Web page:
The second task in the Triwizard Tournament required the competitors to retrieve something important to each champion hidden in Hogwarts’ lake; the chief impediment here because they must stay submerged for the time they are underwater without the aid of Muggle scuba gear. As the event is about to begin, Dobby gives Harry gillyweed so he can breathe underwater, and he successfully finds the four “important objects”: Ron, Hermione, Cho and Fleur’s little sister, Gabrielle. Harry stays on the spot to ensure that everyone is rescued, but Fleur never comes; he rescues Gabrielle in addition to Ron, which causes him to lose time but gain points for ‘moral fibre’. As the remainder of the school year passes, Harry regularly contacts Sirius Black, his godfather, still on the run for a crime he was wrongfully imprisoned for. One night, while talking with Viktor Krum, he finds a dishevelled looking Barty Crouch emerging dazed and tired from the forest, and runs off to find Dumbledore. While waiting in Dumbledore’s office for the headmaster’s return, Harry discovers a Pensieve, a method of storing memories one does not wish to be continually remembering, and enters it. It contains one of Dumbledore’s own memories: that of the trial in which Barty Crouch, Jr., a Death Eater, was sentenced to Azkaban by his own father for torturing Frank and Alice Longbottom (Neville’s parents) into insanity.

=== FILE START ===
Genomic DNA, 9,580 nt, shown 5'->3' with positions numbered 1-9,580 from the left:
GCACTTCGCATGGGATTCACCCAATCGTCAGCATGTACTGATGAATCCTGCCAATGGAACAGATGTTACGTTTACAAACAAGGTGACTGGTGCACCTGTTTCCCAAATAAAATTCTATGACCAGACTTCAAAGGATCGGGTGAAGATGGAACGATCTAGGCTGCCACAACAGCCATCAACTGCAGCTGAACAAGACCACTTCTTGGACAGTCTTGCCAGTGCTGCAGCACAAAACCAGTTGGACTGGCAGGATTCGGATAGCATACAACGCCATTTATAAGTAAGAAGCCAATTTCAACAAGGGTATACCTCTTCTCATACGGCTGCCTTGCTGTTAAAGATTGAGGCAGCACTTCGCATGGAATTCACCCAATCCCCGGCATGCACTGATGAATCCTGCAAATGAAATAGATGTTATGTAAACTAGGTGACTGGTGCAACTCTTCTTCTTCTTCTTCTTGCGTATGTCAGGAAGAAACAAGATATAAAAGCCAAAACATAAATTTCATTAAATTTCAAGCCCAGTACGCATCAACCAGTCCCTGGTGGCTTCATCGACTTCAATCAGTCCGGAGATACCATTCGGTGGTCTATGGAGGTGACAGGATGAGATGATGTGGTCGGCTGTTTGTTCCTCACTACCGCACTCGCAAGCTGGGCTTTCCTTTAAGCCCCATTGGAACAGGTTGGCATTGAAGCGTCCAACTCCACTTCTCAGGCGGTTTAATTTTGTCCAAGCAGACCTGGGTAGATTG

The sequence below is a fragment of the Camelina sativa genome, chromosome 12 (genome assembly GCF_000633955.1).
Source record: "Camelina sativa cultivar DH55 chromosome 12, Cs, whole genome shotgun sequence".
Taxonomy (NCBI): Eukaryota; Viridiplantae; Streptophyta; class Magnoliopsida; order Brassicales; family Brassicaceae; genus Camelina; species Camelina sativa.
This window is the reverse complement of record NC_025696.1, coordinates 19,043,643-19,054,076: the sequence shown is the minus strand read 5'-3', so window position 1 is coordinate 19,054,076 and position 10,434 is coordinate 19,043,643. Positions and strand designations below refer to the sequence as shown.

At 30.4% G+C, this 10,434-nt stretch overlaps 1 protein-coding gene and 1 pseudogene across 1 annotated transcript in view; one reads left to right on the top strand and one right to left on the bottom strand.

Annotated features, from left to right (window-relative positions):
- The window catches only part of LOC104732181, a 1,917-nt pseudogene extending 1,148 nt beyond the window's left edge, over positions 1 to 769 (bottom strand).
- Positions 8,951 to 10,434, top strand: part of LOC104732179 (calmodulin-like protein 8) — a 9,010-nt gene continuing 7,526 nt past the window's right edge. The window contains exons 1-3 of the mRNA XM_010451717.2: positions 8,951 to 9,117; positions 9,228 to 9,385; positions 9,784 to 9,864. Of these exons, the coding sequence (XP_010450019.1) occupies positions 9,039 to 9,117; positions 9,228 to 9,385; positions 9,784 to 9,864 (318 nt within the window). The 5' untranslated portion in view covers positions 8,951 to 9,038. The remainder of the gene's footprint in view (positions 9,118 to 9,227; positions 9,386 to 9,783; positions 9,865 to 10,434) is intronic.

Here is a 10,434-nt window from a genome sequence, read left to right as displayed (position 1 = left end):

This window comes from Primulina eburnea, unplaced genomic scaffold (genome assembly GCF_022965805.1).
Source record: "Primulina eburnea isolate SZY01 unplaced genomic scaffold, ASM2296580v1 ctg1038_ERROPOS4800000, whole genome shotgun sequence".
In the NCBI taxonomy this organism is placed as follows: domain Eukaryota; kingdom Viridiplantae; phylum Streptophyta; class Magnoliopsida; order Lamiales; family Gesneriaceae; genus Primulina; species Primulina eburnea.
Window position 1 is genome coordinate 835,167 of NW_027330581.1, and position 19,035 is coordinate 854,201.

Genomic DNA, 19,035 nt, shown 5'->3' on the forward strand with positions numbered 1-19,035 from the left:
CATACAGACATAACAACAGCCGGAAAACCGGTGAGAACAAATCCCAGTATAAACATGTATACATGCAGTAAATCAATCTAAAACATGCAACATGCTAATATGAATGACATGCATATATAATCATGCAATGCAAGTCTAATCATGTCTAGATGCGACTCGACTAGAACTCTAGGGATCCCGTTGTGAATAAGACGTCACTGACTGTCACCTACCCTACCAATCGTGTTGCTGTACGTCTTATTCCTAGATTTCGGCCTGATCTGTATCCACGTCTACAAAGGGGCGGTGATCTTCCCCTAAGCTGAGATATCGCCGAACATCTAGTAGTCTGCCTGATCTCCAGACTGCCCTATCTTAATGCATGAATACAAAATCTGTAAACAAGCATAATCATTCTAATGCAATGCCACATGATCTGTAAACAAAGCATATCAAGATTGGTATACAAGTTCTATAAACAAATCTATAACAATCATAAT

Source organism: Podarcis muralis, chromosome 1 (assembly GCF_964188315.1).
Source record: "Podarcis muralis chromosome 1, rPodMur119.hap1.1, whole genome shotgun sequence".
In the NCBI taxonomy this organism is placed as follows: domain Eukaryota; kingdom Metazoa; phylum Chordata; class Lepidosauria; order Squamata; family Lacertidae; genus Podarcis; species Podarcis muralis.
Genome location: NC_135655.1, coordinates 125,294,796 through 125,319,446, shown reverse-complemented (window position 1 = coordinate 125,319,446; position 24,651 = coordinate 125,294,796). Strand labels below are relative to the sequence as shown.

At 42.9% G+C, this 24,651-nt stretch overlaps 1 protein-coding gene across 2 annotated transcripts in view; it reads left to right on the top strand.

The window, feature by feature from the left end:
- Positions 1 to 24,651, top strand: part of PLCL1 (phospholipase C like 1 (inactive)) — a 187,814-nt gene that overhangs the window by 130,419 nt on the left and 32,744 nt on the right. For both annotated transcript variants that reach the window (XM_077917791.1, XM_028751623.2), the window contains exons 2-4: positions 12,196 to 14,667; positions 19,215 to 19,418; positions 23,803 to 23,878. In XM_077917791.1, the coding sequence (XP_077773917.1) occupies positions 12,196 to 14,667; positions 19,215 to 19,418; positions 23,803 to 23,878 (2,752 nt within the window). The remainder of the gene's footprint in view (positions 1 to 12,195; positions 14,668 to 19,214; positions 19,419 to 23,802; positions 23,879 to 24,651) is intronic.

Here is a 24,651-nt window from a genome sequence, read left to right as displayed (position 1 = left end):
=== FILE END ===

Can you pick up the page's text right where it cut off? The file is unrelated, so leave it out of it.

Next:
It was then time for the third and final task, which would decide the winner of the tournament. To win, they had to navigate their way through a complex maze full of magical obstacles, but eventually Harry and Diggory reach the trophy together, choosing to put their hands on it at the same time to share the prize. But unknown to them the trophy is a portkey and as soon as they touch it, they are transported out of the maze, landing in a deserted cemetery in the countryside with Peter Pettigrew and Lord Voldemort awaiting them. Voldemort instructs Pettigrew to kill Diggory and before Harry can do anything his friend is dead and he tied to a tombstone. Prone and helpless, Harry can do nothing to stop Pettigrew cutting his arm to take a sample of Harry’s blood, blood needed to break the defence charm protecting him and needed to restore Voldemort back to power.